Each student will collaborate with one or more scientists at one of the facilities detailed below (subject to availability). Three of NOAA’s Line Offices participate in this internship program: National Weather Service (NWS), Office of Oceanic and Atmospheric Research (OAR), and the National Environmental Satellite Data and Information Service (NESDIS). Please note that we cannot guarantee the availability of an internship opportunity at each facility on an annual basis.

 

Participating Offices:

National Weather Service (NWS)

NCEP centers located in College Park, MD: Climate Prediction Center, Environmental Modeling Center, Ocean Prediction Center, and Weather Prediction Center 

AWIPS Program Office (Silver Spring, MD)

 

Office of Oceanic and Atmospheric Research (OAR)

Air Resources Laboratory (College Park, MD

Climate Program Office (Silver Spring, MD)

Global Ocean Monitoring and Observation Program (Silver Spring, MD)

Office of Ocean Exploration and Research (Silver Spring, MD)

Ocean Acidification Program (Silver Spring, MD)

Weather Program Office (Silver Spring, MD)

Atlantic Oceanographic and Meteorological Lab (AOML) (Miami, FL)

Earth Systems Research Lab (ESRL) (Boulder, CO)

Geophysical Fluid Dynamics Lab (GFDL) (Princeton, NJ)

Great Lakes Environmental Research Lab (GLERL) (Ann Arbor, MI)

Pacific Marine Environmental Lab (PMEL) (Seattle, WA)

National Severe Storms Lab (NSSL) (Norman, OK)

 

National Environmental Satellite Data Information Service:

Center for Satellite Applications and Research (STAR) (College Park, MD)

 

Alumni

Visit our Student Intern Alumni Page!

 

How to Apply

The 2021 application period will open on November 20, 2020.

1.  Register for an account at https://ncepinternship.smapply.io

 

2.   Prepare the following to be uploaded to the site

  • A personal statement
  • Curriculum Vitae (CV)
  • A transcript (unofficial is sufficient) from your institution

 

3.   Two letters of recommendation are required to be submitted on your behalf. You are responsible for checking your application status online to ensure both letters have been submitted. 

 

Applications will be accepted November 20, 2020, through February 1, 2021, at 11:59 PM (EST)

 

Questions

Email ncepinternships@noaa.gov if you have questions:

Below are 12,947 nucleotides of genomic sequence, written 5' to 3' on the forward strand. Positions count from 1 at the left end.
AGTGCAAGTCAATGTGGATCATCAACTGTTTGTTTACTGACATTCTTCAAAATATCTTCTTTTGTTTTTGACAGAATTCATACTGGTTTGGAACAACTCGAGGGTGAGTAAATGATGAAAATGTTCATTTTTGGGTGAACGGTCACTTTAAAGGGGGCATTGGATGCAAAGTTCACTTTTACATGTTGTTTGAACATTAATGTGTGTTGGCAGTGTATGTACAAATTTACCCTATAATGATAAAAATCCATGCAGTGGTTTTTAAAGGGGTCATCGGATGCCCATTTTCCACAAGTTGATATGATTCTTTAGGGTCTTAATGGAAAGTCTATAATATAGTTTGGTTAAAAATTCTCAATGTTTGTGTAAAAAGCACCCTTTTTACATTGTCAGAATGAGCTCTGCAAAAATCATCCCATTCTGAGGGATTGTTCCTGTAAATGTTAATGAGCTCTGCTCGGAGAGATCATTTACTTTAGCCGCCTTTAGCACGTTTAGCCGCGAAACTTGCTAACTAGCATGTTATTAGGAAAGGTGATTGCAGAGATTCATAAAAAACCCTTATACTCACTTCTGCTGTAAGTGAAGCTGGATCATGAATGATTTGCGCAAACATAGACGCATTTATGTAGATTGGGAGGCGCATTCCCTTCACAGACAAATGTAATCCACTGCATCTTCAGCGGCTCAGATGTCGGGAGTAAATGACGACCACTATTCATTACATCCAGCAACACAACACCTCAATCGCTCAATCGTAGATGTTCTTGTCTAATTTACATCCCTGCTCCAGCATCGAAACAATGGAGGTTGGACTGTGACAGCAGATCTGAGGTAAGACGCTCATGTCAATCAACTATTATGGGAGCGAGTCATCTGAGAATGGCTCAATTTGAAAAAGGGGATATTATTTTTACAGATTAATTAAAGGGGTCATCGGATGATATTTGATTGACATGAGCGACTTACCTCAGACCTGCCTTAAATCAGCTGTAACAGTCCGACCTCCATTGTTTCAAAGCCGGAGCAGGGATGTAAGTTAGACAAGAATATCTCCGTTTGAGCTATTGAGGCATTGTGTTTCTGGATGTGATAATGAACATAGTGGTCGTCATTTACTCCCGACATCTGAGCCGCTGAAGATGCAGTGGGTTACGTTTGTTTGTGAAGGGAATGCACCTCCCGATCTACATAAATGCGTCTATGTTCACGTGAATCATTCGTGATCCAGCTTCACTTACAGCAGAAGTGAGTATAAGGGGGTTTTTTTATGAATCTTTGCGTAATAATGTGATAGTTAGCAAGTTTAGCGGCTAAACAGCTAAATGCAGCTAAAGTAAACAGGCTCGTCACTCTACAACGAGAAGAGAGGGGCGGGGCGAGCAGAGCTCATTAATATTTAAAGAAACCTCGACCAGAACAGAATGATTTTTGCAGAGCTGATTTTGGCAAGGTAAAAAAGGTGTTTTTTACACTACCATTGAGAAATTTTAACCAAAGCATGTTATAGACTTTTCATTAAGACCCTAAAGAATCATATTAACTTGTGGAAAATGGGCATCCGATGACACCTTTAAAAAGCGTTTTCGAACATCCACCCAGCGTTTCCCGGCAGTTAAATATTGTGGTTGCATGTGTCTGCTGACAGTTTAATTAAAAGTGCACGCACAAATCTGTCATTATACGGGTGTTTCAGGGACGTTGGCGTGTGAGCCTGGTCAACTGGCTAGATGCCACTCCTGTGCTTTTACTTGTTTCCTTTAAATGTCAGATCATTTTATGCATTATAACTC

FAQs​ 

Question: What should I include in my personal statement?

Answer: Relevant career interests and related past experiences, why you are applying, and include which Center/Office you are most interested in and why. Make sure to review relevant webpages for background. 

Question: Do I need to know any computer programming languages?

Answer: Depending on your project, you may be expected to know how to do some coding. Computer languages typically used for student projects include Python, Fortran, C++, Java, etc.

Question: Can I apply if I am senior in a 5 year program?

Answer: The internship is only for enrolled sophomores, juniors and graduate students.

Question: Can I apply if I am deciding on a graduate school?

Answer: The internship is only for enrolled graduate students.

Question: My major is not included on the list of eligible majors. Can I still apply?

Answer: If your career interests, educational background, and experience are in line with NCEP’s mission and activities, then you may be eligible.  

Question: When will applicants be notified of the status of their application?

Answer: All students will be notified mid March.

Question: Do I need to propose a project or will one be assigned to me?

Answer: Students can propose a project in their statement. However, it's not necessary as each Center/Office will identify a few projects and will make sure it's a good fit for the selected students.

Question: What kind of student projects will be offered?

Answer: Projects will vary from year to year. Here are examples of previous student projects:

  • Verification of Weather Prediction Center Freezing Rain Guidance using ASOS Ice Accretion Observations

  • The Influence of the Appalachian Mountains on the Precipitation Transition Zone

  • Examining the Prediction of Heavy Rainfall Events during Winter in the Western U.S. and Effects from Meteorological Environments

  • Atlantic Hurricane Force Storms: Identifying Stratospheric Air Intrusions and the Effects of Hurricane Force Wind Events on the Iceberg Limit

  • Diagnosing Geospatial Uncertainty Visualization Challenges in Seasonal Temperature and Precipitation Forecasts

  • NMME Upgrades Re(scripting-processing-visualizing)

  • Parameterizing subsurface karst geology within the Noah Land Surface Model (LSM)

  • Objective Tropical Cyclone Characterization for Model Development

  • Upgrades to the Regression Test Framework on WAVEWATCH III

  • Visualization of Secondary Eyewalls in Operational HWRF

  • Evaluation of NAM Meteorological Predictions for Driving the North American Air Quality Forecasting Capability Predictions

  • Evaluating High-Resolution Model Performance of Convective Initiation During Severe Weather Events

  • An Overview of NCEP: Products, Services, and Impacts

Question:  Will this program be held onsite?

Answer:  We are planning to conduct this in person but that will depend on the Federal and State guidelines for each host site at that time, if not, we are prepared to launch this program virtually.